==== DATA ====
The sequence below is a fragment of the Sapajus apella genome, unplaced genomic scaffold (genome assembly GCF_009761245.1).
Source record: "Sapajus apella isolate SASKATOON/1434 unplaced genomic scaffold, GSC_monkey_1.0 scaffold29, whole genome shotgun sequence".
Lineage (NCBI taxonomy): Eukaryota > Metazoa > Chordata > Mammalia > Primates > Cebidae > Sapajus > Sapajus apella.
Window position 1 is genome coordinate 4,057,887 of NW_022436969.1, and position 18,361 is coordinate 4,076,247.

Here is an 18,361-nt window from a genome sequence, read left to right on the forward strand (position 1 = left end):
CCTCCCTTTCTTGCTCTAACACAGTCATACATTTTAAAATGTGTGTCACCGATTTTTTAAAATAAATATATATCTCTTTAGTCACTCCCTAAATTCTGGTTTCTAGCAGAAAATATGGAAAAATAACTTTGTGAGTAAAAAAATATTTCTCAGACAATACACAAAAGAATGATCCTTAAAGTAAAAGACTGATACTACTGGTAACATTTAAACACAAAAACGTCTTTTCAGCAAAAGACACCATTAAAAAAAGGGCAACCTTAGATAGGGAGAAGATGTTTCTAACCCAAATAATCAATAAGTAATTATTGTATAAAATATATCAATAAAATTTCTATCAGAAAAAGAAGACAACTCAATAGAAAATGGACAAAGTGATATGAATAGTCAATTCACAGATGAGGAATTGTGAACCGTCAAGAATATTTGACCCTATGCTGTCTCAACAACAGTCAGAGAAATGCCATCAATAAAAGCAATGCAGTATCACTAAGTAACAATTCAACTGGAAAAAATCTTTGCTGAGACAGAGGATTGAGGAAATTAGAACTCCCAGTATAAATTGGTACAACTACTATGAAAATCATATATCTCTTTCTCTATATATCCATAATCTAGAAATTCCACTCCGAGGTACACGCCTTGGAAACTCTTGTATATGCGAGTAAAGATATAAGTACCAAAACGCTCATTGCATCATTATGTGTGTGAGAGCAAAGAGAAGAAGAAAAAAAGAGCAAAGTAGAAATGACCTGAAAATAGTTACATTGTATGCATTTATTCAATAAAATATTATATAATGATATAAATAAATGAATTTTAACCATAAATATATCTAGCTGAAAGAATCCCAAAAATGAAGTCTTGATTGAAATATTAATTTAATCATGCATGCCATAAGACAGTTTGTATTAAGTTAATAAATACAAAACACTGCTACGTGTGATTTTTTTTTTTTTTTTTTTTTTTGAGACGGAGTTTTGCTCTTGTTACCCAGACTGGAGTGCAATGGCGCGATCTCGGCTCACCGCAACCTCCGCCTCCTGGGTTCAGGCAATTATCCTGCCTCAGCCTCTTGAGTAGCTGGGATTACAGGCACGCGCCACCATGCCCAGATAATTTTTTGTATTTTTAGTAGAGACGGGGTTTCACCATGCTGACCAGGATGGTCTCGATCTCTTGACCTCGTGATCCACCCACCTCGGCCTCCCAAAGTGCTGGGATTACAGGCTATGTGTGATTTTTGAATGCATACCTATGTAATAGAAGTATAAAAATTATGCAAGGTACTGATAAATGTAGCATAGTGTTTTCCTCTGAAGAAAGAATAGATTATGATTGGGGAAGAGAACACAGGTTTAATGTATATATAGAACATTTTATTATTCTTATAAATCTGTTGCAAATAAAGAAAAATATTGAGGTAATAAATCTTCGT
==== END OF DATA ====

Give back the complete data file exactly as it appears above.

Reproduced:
The sequence below is a fragment of the Sapajus apella genome, unplaced genomic scaffold (genome assembly GCF_009761245.1).
Source record: "Sapajus apella isolate SASKATOON/1434 unplaced genomic scaffold, GSC_monkey_1.0 scaffold29, whole genome shotgun sequence".
Lineage (NCBI taxonomy): Eukaryota > Metazoa > Chordata > Mammalia > Primates > Cebidae > Sapajus > Sapajus apella.
Window position 1 is genome coordinate 4,057,887 of NW_022436969.1, and position 18,361 is coordinate 4,076,247.

Here is an 18,361-nt window from a genome sequence, read left to right on the forward strand (position 1 = left end):
CCTCCCTTTCTTGCTCTAACACAGTCATACATTTTAAAATGTGTGTCACCGATTTTTTAAAATAAATATATATCTCTTTAGTCACTCCCTAAATTCTGGTTTCTAGCAGAAAATATGGAAAAATAACTTTGTGAGTAAAAAAATATTTCTCAGACAATACACAAAAGAATGATCCTTAAAGTAAAAGACTGATACTACTGGTAACATTTAAACACAAAAACGTCTTTTCAGCAAAAGACACCATTAAAAAAAGGGCAACCTTAGATAGGGAGAAGATGTTTCTAACCCAAATAATCAATAAGTAATTATTGTATAAAATATATCAATAAAATTTCTATCAGAAAAAGAAGACAACTCAATAGAAAATGGACAAAGTGATATGAATAGTCAATTCACAGATGAGGAATTGTGAACCGTCAAGAATATTTGACCCTATGCTGTCTCAACAACAGTCAGAGAAATGCCATCAATAAAAGCAATGCAGTATCACTAAGTAACAATTCAACTGGAAAAAATCTTTGCTGAGACAGAGGATTGAGGAAATTAGAACTCCCAGTATAAATTGGTACAACTACTATGAAAATCATATATCTCTTTCTCTATATATCCATAATCTAGAAATTCCACTCCGAGGTACACGCCTTGGAAACTCTTGTATATGCGAGTAAAGATATAAGTACCAAAACGCTCATTGCATCATTATGTGTGTGAGAGCAAAGAGAAGAAGAAAAAAAGAGCAAAGTAGAAATGACCTGAAAATAGTTACATTGTATGCATTTATTCAATAAAATATTATATAATGATATAAATAAATGAATTTTAACCATAAATATATCTAGCTGAAAGAATCCCAAAAATGAAGTCTTGATTGAAATATTAATTTAATCATGCATGCCATAAGACAGTTTGTATTAAGTTAATAAATACAAAACACTGCTACGTGTGATTTTTTTTTTTTTTTTTTTTTTTGAGACGGAGTTTTGCTCTTGTTACCCAGACTGGAGTGCAATGGCGCGATCTCGGCTCACCGCAACCTCCGCCTCCTGGGTTCAGGCAATTATCCTGCCTCAGCCTCTTGAGTAGCTGGGATTACAGGCACGCGCCACCATGCCCAGATAATTTTTTGTATTTTTAGTAGAGACGGGGTTTCACCATGCTGACCAGGATGGTCTCGATCTCTTGACCTCGTGATCCACCCACCTCGGCCTCCCAAAGTGCTGGGATTACAGGCTATGTGTGATTTTTGAATGCATACCTATGTAATAGAAGTATAAAAATTATGCAAGGTACTGATAAATGTAGCATAGTGTTTTCCTCTGAAGAAAGAATAGATTATGATTGGGGAAGAGAACACAGGTTTAATGTATATATAGAACATTTTATTATTCTTATAAATCTGTTGCAAATAAAGAAAAATATTGAGGTAATAAATCTTCGT